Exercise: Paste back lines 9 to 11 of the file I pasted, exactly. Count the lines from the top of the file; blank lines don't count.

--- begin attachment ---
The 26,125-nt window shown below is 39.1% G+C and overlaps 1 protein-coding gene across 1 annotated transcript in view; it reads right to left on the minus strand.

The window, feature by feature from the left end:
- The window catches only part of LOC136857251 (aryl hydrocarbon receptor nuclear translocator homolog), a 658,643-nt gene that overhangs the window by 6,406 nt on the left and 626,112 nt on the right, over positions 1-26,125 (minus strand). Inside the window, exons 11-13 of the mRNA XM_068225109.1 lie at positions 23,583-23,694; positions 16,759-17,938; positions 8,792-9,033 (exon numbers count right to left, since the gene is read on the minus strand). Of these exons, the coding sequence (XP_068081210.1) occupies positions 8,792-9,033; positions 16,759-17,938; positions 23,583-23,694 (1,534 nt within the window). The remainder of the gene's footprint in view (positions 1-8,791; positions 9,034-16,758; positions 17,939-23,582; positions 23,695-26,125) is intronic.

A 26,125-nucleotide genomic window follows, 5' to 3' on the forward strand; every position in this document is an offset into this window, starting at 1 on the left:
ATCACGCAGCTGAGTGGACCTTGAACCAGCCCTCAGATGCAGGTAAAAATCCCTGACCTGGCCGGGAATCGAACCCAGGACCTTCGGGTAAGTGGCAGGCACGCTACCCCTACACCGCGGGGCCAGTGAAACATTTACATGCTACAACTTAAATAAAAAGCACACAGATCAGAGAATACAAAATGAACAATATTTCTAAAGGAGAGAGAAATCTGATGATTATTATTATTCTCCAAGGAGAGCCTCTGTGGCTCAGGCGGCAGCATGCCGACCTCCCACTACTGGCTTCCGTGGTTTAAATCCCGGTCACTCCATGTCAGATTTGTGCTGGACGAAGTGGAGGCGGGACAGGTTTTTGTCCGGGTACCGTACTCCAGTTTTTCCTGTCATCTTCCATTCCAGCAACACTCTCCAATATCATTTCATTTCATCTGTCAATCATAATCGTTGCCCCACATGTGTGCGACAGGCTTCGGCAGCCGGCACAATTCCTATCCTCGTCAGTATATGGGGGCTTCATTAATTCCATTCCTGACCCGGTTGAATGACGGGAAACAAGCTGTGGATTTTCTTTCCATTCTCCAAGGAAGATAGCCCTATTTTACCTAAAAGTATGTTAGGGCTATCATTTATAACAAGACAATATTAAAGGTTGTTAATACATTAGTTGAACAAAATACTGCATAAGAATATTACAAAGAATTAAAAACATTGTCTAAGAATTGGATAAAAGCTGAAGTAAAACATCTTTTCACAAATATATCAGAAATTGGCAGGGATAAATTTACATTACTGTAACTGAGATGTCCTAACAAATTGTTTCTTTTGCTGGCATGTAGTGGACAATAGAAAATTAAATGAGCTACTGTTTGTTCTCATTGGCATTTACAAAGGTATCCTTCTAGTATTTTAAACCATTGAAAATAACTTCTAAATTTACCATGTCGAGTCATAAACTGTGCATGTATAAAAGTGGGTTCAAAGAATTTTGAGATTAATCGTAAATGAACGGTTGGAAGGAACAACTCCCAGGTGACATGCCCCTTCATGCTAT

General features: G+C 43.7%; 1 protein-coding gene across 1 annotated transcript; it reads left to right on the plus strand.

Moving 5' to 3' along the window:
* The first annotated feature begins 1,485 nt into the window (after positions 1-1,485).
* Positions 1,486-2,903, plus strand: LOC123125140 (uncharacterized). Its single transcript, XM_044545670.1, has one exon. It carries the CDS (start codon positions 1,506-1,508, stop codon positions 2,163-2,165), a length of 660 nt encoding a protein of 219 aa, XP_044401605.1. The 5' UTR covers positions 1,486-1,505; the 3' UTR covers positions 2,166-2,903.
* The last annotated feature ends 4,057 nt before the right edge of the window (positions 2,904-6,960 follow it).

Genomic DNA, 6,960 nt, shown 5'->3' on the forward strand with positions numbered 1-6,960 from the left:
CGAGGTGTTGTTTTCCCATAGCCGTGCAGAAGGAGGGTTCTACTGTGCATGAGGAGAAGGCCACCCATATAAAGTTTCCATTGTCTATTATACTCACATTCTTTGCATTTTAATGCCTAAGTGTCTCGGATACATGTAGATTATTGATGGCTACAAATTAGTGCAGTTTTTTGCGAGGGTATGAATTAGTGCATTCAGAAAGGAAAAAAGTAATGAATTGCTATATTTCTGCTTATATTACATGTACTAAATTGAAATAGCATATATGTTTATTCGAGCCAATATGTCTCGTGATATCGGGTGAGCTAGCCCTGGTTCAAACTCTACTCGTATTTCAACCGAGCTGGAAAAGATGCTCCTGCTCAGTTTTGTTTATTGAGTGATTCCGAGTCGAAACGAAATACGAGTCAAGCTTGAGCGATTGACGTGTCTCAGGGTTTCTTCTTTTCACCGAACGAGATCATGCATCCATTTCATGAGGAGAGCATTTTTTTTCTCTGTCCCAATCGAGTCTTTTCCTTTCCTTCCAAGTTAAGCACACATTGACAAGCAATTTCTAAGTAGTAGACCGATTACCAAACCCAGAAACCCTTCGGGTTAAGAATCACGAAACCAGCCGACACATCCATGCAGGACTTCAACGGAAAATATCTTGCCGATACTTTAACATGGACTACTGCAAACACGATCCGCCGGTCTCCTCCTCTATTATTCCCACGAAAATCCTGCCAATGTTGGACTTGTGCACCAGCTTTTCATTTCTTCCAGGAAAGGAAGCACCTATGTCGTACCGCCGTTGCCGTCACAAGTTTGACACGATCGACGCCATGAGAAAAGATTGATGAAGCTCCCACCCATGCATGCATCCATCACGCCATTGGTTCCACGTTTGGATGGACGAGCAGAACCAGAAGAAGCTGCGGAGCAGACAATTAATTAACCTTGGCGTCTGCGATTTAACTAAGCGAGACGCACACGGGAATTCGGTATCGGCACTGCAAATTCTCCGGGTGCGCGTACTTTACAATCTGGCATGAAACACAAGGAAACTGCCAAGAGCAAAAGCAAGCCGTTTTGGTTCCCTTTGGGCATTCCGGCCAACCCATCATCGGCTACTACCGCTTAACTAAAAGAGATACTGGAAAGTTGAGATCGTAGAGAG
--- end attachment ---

* Positions 1,486-2,903, plus strand: LOC123125140 (uncharacterized). Its single transcript, XM_044545670.1, has one exon. It carries the CDS (start codon positions 1,506-1,508, stop codon positions 2,163-2,165), a length of 660 nt encoding a protein of 219 aa, XP_044401605.1. The 5' UTR covers positions 1,486-1,505; the 3' UTR covers positions 2,166-2,903.
* The last annotated feature ends 4,057 nt before the right edge of the window (positions 2,904-6,960 follow it).

Genomic DNA, 6,960 nt, shown 5'->3' on the forward strand with positions numbered 1-6,960 from the left: